He Is Only 20 And He Is About To Make History!

Saturday, June 06, 2015 | |
This 2,000m floating line will become the longest floating structure in the world when it’s deployed in 2016.

An ambitious new project is hoping to help clean the world's oceans with a trash collector that is reportedly the longest floating structure in recorded world history.

The Ocean Cleanup project was created by a 20-year-old innovator in the Netherlands, Boyan Slat, who was drawn to the idea after encountering plastic pollution in the Mediterranean.

He’s set out to do nothing less than rid the oceans of the millions of tons of plastic garbage that circle along their currents.
Slat’s invention consists of an anchored network of floating booms and processing platforms that could be dispatched to garbage patches around the world. Working with the flow of nature, his solution to the problematic shifting of trash is to have the array span the radius of a garbage patch, acting as a giant funnel as the ocean moves through it. The angle of the booms would force plastic in the direction of the platforms, where it would be separated from smaller forms, such as plankton, and be filtered and stored for recycling. The issue of by-catches, killing life forms in the procedure of cleaning trash, can be virtually eliminated by using booms instead of nets and it will result in a larger areas covered. Because of trash’s density compared to larger sea animals, the use of booms will allow creatures to swim under the booms unaffected, reducing wildlife death substantially.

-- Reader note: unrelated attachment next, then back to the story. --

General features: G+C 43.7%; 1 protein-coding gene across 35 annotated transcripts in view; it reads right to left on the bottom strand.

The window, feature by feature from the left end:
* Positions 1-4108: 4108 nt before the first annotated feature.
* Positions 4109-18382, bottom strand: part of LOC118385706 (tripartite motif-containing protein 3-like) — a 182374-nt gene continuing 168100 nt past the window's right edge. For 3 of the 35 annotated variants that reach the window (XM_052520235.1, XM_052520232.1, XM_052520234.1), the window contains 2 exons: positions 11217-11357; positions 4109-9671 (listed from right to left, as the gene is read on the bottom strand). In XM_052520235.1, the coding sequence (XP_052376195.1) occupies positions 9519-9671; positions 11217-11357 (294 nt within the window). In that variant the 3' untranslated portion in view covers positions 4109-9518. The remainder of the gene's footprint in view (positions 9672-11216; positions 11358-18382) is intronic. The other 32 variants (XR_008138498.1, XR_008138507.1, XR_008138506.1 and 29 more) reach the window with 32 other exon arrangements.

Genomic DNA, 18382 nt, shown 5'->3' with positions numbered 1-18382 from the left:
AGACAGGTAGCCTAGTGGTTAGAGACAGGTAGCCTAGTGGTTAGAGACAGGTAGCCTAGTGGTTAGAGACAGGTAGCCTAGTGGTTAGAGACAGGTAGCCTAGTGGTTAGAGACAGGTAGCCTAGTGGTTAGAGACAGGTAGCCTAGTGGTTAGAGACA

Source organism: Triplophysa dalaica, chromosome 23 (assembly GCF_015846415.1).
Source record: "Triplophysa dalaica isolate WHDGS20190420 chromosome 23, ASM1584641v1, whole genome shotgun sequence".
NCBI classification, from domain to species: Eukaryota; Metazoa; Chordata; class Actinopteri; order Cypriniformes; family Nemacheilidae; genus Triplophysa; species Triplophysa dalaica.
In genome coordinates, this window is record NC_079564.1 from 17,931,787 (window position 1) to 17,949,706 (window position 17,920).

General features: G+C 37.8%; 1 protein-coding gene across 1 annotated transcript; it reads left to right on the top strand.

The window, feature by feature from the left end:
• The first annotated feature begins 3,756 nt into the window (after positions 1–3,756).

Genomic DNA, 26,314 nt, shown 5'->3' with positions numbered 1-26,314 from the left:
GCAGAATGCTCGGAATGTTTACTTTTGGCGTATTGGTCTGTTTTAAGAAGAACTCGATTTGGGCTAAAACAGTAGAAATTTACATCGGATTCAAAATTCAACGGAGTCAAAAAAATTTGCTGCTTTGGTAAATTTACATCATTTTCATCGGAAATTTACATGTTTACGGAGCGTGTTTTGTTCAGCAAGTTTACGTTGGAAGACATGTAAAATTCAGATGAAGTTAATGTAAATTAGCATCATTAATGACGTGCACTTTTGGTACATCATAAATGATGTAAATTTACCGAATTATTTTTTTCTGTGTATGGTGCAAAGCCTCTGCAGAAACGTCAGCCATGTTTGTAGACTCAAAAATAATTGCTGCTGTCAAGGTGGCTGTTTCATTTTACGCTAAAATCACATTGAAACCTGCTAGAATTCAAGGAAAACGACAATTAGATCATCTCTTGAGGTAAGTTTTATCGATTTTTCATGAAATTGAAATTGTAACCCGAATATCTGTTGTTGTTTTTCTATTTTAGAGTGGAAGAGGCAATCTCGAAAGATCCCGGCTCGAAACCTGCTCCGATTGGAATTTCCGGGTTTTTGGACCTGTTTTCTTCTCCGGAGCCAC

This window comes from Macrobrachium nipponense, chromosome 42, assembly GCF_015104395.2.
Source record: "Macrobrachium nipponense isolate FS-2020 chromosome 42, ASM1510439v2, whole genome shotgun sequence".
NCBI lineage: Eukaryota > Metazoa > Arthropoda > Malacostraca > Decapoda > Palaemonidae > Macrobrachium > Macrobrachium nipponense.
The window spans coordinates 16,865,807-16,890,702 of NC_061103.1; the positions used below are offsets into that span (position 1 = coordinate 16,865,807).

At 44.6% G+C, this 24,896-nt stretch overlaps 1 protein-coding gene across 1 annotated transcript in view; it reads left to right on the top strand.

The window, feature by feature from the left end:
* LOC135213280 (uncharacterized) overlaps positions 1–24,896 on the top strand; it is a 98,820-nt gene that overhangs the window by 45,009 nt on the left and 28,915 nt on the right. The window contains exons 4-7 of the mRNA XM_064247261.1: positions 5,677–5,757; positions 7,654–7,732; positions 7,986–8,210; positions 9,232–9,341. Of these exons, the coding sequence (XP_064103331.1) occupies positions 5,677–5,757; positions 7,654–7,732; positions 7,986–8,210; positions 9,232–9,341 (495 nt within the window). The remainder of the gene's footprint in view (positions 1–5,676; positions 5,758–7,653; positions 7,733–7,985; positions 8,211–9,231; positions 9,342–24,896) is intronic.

It is estimated that the clean-up process would take about a decade, and it could greatly increase awareness about the world’s plastic garbage patches.

Pollution in the world’s waterways is one of the most serious challenges that our species is facing, and creative solutions are going to be needed in order to solve this problem. People from all over the world have recognized this issue and have been working hard to come up with their own ideas to clean trash from oceans and other bodies of water.

His goal is to eventually build a 100km floating array that could collect 70,320,000kg of plastic waste over 10 years.

Slat estimates that this method would cost roughly 4.53 euros (5.04 USD) per kilogram, which is only 3% of the cost of other potential clean-up methods

I wish that Slat will achieve his visionary goals!!!

Sources: True Activist, TheOceanCleanup

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